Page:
Authors Alice Hoffman (@ahoffmanwriter), Anita Diamant (@AnitaDiamant) and Ann Leary (@annleary) are a tour de force when it comes to fighting breast cancer. The three women have come together, along with four other female authors, for the Pink Pages benefit at the Hoffman Breast Center at Mount Auburn Hospital.
For Hoffman, Pink Pages is very near to her heart. “I think Mount Auburn is a great hospital, and I had my treatment there when I had breast cancer in 1998,” Hoffman said. “And ever since then, for 17 years, we’ve had writers events and have raised $2 million for the center, and it’s an incredible event.”
On May 16, the authors will come together for a night of readings and personal stories. All proceeds go towards benefiting the Hoffman research center (established in part by Alice Hoffman herself).
“It’s a great cause, but it’s also a tremendous line-up, as it is every year, but especially this year— I think it’s exciting, there are wonderful authors,” adds Leary.
But Pink Pages is more than a benefit—it’s also an opportunity to celebrate the many acclaimed women authors that call New England their home. “Boston is so filled with women writers, I mean it’s the city to live in if you’re a woman writer,” said Hoffman.
“The joke is that you can’t walk very far in Boston or Cambridge without bumping into someone who wants to show you their new book,” Diamant concedes.
Why exactly is New England such a hub for women authors? Is it the many colleges and universities, the mass of top-notch libraries and book stores, or something more?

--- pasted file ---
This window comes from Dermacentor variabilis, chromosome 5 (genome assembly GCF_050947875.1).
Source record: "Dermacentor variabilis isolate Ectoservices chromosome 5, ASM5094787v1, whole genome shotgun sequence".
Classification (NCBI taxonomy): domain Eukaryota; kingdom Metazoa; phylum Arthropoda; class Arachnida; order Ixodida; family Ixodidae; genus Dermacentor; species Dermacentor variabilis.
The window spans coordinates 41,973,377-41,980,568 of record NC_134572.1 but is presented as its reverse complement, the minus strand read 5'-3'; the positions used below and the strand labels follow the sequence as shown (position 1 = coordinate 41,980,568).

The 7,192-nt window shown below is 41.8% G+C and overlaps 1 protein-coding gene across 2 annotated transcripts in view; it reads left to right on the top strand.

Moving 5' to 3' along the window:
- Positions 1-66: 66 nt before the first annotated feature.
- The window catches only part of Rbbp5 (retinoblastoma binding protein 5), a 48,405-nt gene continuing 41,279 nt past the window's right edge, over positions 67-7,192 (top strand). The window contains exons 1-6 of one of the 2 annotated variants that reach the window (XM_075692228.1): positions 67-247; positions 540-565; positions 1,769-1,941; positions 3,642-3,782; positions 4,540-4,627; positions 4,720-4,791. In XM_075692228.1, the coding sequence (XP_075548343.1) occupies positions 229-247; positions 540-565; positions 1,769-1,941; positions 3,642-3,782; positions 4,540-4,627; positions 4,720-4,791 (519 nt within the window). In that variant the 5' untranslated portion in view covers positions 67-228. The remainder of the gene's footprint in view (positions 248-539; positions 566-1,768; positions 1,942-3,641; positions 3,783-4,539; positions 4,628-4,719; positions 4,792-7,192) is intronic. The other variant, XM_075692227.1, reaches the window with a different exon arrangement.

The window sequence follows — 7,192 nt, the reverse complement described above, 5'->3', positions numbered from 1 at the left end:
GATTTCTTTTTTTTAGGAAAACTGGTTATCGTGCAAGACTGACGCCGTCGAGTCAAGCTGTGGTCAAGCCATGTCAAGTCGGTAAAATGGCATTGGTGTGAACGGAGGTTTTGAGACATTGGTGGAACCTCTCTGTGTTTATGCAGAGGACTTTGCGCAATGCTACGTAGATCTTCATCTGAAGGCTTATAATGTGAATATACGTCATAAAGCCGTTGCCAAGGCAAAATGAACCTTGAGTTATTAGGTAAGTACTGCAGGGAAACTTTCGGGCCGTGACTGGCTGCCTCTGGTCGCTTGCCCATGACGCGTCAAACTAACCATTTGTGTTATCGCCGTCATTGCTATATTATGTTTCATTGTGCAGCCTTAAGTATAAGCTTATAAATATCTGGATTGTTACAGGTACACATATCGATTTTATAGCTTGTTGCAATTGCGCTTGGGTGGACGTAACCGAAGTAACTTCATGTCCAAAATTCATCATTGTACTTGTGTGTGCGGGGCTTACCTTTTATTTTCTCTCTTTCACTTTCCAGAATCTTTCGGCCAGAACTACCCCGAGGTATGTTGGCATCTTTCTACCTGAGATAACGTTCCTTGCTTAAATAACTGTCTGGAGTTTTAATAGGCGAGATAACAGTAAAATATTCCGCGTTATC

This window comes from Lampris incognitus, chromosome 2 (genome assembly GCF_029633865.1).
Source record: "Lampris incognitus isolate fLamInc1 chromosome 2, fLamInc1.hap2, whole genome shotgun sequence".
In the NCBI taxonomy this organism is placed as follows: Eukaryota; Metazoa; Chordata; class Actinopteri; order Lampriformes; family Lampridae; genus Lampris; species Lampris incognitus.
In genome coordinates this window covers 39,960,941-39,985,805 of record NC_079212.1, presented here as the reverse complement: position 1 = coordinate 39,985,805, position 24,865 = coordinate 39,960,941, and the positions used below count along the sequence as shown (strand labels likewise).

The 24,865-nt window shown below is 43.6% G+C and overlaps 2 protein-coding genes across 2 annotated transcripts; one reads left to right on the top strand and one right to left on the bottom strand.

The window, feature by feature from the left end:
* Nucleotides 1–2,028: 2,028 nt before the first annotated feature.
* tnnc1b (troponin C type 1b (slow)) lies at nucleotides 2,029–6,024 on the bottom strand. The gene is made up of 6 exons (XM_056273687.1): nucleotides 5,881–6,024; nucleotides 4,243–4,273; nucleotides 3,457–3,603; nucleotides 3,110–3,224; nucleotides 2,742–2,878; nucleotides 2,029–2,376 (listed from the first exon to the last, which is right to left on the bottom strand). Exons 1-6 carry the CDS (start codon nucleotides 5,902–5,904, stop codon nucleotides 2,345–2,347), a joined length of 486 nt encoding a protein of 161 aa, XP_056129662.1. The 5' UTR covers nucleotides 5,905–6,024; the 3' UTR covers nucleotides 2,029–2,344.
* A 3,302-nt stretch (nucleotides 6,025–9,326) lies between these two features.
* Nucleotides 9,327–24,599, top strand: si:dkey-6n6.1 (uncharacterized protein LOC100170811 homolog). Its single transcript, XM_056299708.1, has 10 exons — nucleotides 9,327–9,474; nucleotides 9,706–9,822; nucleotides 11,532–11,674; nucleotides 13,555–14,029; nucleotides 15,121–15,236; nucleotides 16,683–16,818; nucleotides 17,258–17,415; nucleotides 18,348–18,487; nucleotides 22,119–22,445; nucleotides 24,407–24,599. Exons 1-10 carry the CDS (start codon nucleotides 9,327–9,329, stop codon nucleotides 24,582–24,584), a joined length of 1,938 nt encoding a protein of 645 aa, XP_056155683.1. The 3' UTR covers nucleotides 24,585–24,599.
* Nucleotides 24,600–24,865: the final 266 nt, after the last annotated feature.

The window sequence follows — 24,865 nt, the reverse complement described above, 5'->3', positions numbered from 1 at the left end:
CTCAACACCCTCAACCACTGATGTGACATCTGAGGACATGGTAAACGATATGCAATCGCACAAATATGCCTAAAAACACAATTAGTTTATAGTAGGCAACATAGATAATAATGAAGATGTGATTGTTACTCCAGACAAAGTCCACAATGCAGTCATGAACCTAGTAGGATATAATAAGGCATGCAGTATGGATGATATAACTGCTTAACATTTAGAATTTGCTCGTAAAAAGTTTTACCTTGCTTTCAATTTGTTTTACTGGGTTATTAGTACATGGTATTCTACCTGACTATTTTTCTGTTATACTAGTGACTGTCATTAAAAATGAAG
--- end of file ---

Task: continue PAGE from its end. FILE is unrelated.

“It’s the water,” Leary joked.
Whatever the case, it’s hard to argue with the long list of female writers who've come out of New England. Emily Dickinson, Katherine Lee Bates, Louisa May Alcott, Anne Sexton— for centuries, New England women have shaped the canon of American literature. Which is why it was hard for many to stomach when, earlier this spring at Boston University, writer Gay Talese couldn’t drum up an answer when asked which women writers inspired him.
“Well, my initial reaction was, ‘Oh come on,” and ‘That’s obnoxious,’” Diamant said. Diamant understands that Talese was maybe confused by the question, and that the viral sound bite did not capture the extent of the writer’s reply, but she remains disappointed. “It’s not excusable, it’s actually the opposite of that…he didn’t try too hard. And he could obviously think of people the next day or two days later, it wasn’t hard for him to come up with it.”
But these women aren't about to let naysayers get them down. All three came prepared for the Greater Boston interview with a copy of their new books: Faithful by Alice Hoffman, The Boston Girl by Anita Diamant, and The Children by Ann Leary.